In the hall of Jacob Rothschild’s Victorian office at the Waddesdon Dairy in Buckinghamshire, a cow plastered with one dollar notes greets the visitor.
The glass-framed sculpture by British artist Justine Smith not only provides an example of Lord Rothschild’s passion and philanthropic support for art. Most recently, it has come to symbolise the 76-year-old’s investment strategy. “I think the United States has an edge. To have a strong presence in the US will be extremely important,” the chairman of listed investment trust RIT Capital Partners says in his first interview since the announcement of a tie-up with the Rockefellers this week.
As part of the deal, RIT Capital Partners will take a 37 per cent stake in US wealth and asset manager Rockefeller Financial Services and the two groups will co-operate on acquisitions and third-party investment funds.
What has been dubbed as the “Rockchild” union brings him together with fellow family patriarch David Rockefeller and creates something that his ancestors in the 19th century did not manage to establish: a strong foothold in the US.
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“They [the US] have been extremely fortunate in the discovery of these huge resources of shale oil and gas and they could well become the new Saudi Arabia for the next 50 years,” the banker and art collector says at the 19th century Waddesdon estate where he works every Friday to look after his philanthropic projects.
By contrast, his views on Europe are rather bleak. “We all know that Europe is going through a very tough period in the next five to ten years,” he says.
This is reflected in the investment focus of RIT Capital Partners, the vehicle in which he owns an 18.3 per cent stake. The trust has moved from an already minimal exposure to the euro to a short position in the troubled continent’s currency in the past financial year which ended this March, according to the annual report published yesterday.
This strategy could not prevent a 3.1 per cent fall in the trust’s net asset value in the past financial year that slightly underperformed its benchmark indices. Despite this, a capital cushion of almost £1.7bn and very little debt has allowed Lord Rothschild to embark on a global expansion strategy at a time when others were licking their wounds.
“We have become a less UK-oriented company and less parochial,” says the father of three daughters and of hedge fund manager Nat Rothschild.
In China, RIT Capital Partners has just announced the first closing of a private equity fund established with Creat Group, the Chinese investment conglomerate. And in Europe, a recent investment partnership with the Franco-Swiss bank Edmond de Rothschild will strengthen the family ties and allow both sides to interlink on investments and third-party funds.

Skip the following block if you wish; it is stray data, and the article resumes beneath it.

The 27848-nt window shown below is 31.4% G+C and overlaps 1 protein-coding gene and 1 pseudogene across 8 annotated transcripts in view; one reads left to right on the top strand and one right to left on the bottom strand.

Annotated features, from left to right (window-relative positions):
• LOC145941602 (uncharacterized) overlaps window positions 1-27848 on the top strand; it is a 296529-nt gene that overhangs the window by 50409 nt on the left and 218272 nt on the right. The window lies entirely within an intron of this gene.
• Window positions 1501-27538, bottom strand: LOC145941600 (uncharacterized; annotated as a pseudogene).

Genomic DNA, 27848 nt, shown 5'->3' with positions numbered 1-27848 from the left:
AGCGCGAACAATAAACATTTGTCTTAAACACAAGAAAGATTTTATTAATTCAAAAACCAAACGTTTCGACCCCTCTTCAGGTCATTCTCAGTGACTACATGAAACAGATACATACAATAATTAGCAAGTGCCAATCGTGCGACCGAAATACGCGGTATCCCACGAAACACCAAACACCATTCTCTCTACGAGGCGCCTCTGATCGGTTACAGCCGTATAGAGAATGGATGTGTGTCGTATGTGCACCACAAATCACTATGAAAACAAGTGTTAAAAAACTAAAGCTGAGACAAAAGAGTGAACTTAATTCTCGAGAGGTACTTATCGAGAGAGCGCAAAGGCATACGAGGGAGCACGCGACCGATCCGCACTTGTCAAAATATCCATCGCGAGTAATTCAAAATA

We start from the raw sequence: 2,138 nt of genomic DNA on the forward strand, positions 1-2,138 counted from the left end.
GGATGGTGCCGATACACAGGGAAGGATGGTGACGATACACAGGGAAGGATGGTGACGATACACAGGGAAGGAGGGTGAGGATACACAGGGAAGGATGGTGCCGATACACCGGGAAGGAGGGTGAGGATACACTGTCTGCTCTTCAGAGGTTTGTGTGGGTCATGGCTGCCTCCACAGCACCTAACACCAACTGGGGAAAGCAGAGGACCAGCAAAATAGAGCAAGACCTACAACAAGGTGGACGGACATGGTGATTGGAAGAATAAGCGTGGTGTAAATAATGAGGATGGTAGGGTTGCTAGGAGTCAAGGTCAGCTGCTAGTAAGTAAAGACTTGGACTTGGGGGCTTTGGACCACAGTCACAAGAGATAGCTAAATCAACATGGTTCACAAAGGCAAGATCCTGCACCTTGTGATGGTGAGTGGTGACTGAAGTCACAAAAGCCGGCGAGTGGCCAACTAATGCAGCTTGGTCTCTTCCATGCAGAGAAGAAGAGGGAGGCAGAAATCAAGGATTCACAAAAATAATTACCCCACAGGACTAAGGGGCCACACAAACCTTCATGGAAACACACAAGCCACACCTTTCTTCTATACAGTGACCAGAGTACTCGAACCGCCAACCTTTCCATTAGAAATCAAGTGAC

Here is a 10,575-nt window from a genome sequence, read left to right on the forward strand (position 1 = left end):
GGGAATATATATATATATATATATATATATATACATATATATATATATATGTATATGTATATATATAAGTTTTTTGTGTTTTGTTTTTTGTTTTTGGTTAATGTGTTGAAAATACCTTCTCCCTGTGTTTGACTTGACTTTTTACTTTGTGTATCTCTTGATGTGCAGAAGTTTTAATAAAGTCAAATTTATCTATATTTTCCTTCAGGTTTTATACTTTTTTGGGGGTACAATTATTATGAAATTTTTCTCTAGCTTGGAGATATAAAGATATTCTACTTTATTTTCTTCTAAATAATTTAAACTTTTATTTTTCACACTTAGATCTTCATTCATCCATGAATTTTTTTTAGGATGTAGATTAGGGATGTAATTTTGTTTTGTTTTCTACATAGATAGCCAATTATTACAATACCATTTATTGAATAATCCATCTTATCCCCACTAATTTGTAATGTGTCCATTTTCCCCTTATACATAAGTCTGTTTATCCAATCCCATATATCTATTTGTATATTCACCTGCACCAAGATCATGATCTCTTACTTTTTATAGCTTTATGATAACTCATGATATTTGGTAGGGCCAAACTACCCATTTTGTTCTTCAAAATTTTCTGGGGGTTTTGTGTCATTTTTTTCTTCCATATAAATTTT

The move demonstrates how Lord Rothschild has become more interested in recent years in reuniting a banking dynasty that started two centuries ago when Frankfurt-based Mayer Amschel Rothschild sent his sons to Paris, London, Naples and Vienna to create what became known as “the world’s banker”.
Five years ago, he re-established contact with Sir Evelyn Rothschild, his cousin and former head of NM Rothschild, the UK-based investment bank. They fell out with each other in the 1980s when Sir Evelyn took over at the helm of NM Rothschild, prompting his cousin to start his own ventures.
“I do regret that the parting of the ways was not an amicable one. But the way it turned out has been a happy and more interesting one both for Evelyn and me,” he says.
He says Sir Evelyn invited him to dinner just this week. “We have an extremely good and close relationship, Evelyn and I.”
Despite his age, the energetic Lord Rothschild makes every impression that he wants to carry on as chairman of his investment vehicle for many years.
But he also has a strong line-up of successor candidates from within his family, such as the “brilliant entrepreneur” Nat as well as his “extremely able” daughter Hanna and his nephew James who are non-exececutive directors of J. Rothschild Capital Management, RIT’s management company..
Lord Rothschild welcomes a move by his Paris-based relative Baron David de Rothschild to bring together NM Rothschild and the dynasty’s French banking group under one roof.
A reunion of all of these sprawling family ventures could be a – albeit distant – possibility. “You have a lot of Rothschilds around and the world changes fast so you never know,” the family patriarch says.
Rothschild clan moves to cement its grip!
David de Rothschild takes strength from family ties
More than two centuries after his Frankfurt-based ancestor Mayer Amschel Rothschild sent his sons to Paris, London, Naples and Vienna to create what became known as “the world’s banker”, Baron David de Rothschild is set to close the final chapter in the reunification of his sprawling family dynasty.
The 69-year-old chairman of the Rothschild group is bringing together its French and UK assets under the roof of Paris Orléans, a French listed entity with its roots in a 19th-century railway company.
The move will mark the last step in a process that started a decade ago of integrating the French banking operations with NM Rothschild, the UK-based investment bank that rose to fame in 1815 when Amschel’s son Nathan Meyer Rothschild made a fortune buying British government bonds in anticipation of Napoleon’s defeat at Waterloo.
In the 19th century, the House of Rothschild could thrive as a loose European partnership that financed states, companies and armies throughout the continent. But Mr de Rothschild’s reorganisation highlights the fact that in today’s world, a banking group cannot afford to operate as a network of sporadically aligned regional fiefs.